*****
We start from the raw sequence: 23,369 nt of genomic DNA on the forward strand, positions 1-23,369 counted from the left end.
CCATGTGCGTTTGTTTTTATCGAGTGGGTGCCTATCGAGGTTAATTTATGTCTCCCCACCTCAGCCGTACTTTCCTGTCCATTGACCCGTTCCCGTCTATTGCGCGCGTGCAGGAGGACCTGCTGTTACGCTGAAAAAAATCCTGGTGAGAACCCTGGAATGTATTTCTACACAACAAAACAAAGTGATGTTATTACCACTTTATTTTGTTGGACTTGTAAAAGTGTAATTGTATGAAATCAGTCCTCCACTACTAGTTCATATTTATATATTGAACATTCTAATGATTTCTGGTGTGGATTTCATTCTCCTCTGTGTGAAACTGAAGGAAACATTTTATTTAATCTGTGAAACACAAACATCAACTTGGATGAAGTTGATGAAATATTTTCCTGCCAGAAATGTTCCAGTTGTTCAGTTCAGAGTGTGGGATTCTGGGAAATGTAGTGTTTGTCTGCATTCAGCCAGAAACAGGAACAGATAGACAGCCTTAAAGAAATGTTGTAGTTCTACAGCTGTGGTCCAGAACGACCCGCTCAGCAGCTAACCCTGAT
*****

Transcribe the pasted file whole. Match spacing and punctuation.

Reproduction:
We start from the raw sequence: 23,369 nt of genomic DNA on the forward strand, positions 1-23,369 counted from the left end.
CCATGTGCGTTTGTTTTTATCGAGTGGGTGCCTATCGAGGTTAATTTATGTCTCCCCACCTCAGCCGTACTTTCCTGTCCATTGACCCGTTCCCGTCTATTGCGCGCGTGCAGGAGGACCTGCTGTTACGCTGAAAAAAATCCTGGTGAGAACCCTGGAATGTATTTCTACACAACAAAACAAAGTGATGTTATTACCACTTTATTTTGTTGGACTTGTAAAAGTGTAATTGTATGAAATCAGTCCTCCACTACTAGTTCATATTTATATATTGAACATTCTAATGATTTCTGGTGTGGATTTCATTCTCCTCTGTGTGAAACTGAAGGAAACATTTTATTTAATCTGTGAAACACAAACATCAACTTGGATGAAGTTGATGAAATATTTTCCTGCCAGAAATGTTCCAGTTGTTCAGTTCAGAGTGTGGGATTCTGGGAAATGTAGTGTTTGTCTGCATTCAGCCAGAAACAGGAACAGATAGACAGCCTTAAAGAAATGTTGTAGTTCTACAGCTGTGGTCCAGAACGACCCGCTCAGCAGCTAACCCTGAT